Learn, Earn and Retire at Any Age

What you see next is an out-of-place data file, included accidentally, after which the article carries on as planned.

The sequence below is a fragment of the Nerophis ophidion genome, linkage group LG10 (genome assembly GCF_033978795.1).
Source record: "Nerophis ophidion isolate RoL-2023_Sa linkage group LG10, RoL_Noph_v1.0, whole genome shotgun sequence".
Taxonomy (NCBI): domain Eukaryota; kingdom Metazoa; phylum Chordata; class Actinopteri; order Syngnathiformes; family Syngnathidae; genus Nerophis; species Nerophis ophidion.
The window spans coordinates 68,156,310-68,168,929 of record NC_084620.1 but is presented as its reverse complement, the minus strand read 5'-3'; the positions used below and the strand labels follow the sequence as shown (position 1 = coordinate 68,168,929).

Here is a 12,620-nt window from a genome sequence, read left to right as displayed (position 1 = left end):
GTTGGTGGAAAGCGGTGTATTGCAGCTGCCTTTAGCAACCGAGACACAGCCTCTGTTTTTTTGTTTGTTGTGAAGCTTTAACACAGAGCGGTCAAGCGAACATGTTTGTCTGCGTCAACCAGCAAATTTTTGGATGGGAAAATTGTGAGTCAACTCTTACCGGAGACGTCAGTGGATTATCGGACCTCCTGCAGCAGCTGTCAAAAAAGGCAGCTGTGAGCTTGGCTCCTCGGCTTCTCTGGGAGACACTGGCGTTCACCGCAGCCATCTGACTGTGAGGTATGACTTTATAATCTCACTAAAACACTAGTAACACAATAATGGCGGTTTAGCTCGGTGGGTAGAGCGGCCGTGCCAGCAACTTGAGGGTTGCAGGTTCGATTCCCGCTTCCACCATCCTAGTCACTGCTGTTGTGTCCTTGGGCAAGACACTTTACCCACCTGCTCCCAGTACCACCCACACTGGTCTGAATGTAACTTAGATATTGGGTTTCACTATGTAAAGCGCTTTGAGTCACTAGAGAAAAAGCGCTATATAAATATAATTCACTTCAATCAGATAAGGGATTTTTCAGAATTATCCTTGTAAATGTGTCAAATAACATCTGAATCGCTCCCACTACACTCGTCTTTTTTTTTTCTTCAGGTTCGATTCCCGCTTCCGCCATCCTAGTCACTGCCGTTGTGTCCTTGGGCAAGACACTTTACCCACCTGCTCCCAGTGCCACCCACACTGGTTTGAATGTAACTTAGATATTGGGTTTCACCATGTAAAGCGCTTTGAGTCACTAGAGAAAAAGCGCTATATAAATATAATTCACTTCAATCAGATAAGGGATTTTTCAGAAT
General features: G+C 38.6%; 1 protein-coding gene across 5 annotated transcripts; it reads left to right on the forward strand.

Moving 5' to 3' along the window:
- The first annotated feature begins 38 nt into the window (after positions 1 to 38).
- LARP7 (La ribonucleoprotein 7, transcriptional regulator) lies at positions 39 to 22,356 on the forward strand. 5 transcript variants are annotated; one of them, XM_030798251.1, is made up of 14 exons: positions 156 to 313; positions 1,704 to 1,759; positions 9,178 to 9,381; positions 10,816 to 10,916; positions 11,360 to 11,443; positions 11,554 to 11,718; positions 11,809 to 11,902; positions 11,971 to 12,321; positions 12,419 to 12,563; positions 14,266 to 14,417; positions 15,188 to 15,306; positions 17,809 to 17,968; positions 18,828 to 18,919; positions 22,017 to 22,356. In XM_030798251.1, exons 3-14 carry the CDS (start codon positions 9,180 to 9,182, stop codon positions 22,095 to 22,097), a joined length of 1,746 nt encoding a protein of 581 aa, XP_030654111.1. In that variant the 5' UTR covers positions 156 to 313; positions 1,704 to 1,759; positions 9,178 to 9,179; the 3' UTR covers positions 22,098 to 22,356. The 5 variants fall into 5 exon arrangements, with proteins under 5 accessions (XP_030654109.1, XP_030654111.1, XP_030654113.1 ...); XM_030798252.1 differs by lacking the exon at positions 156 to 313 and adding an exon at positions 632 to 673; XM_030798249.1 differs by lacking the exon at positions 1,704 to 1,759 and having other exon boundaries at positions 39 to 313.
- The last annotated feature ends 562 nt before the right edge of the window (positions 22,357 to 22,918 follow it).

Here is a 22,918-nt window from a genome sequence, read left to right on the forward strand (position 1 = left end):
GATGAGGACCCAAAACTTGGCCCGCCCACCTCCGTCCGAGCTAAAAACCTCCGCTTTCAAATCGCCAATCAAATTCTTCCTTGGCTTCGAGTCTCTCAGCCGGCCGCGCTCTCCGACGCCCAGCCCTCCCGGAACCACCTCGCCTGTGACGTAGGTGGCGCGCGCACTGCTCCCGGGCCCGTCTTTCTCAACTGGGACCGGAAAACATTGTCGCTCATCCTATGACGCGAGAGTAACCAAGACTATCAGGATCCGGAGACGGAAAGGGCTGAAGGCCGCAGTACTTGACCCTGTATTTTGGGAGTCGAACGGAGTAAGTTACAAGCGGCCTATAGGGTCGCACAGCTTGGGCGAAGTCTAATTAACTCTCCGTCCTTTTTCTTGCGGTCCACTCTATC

Millennials are do-it-alls and have-it-alls — in a good way. Research shows they far outpace other generations in focusing on these life priorities:1 Traveling Having a rewarding career Being recognized for accomplishments Enriching their intellectual horizons Looking great In other words, millennials expect to have fulfilling jobs that earn them kudos, but to never rest on their laurels and to always keep learning. Plus, they intend to travel the world while looking fabulous. (Sleep, apparently, is not a priority.) Kidding aside, millennials are rewriting the “life stage” playbook. Rather than compartmentalizing their journey into pre-, mid- and post-career periods, they are blending learning, earning and enjoying life in a continuum. What can the rest of us learn from millennials’ desire to embrace all of life in the moment? FEED YOUR BRAIN We know that learning ties to financial empowerment. College graduates earn approximately $1 million more over their lifetimes than high school graduates — and the gap increases with more education.2 But did you know that being a lifelong learner, as millennials so far tend to be, can also help reduce stress, delay cognitive decline and increase lifespan?3 Take educational tours, listen to TED talks, master a hobby, monitor online courses, read more. Enriching your brain will expand your horizons at any age. WORK TO LIVE Many millennials are opting for “portfolio careers,” amassing skills and experiences to build their value in the employment market or to start their own businesses. It’s a good model to follow. (And here are some ways to build your own career stock, while we’re at it.) The other takeaway is that many millennials say they don’t plan to retire. That philosophy squares with the research:  being engaged with meaningful work as we age is linked to better emotional and physical health.4 When tailoring your own retirement plan, consider ways you can continue to contribute your skills to others. CHILL AND FULFILL The most financially and emotionally confident Americans balance work-life responsibilities.5 Millennials take it even further. They’re not waiting for retirement to live their best lives. Harnessing digital technology, they’re blending the professional and personal in a holistic way to gain greater flexibility over how, where and when they work and play. This sense of control helps them avoid burnout even in demanding roles and drives high fulfillment, with 74 percent of millennials reporting they are satisfied with their lives. No matter where we are on life’s journey, the moment that matters most is right now, and maybe there is an opportunity to learn from the millennial mindset to add greater satisfaction, control and fulfillment to your life.   Jerry Maldonado Jerry specializes in retirement, insurance and tax off-set strategies for professionals and small business owners.  His focus is to help clients identify their definitions of legacy and financial security while simultaneously implementing innovative strategies to help make those financial goals a reality. For more information on his services, he can be reached at [email protected] JGM Consulting LLC [email protected] (951)858-0798 Lic#0H33733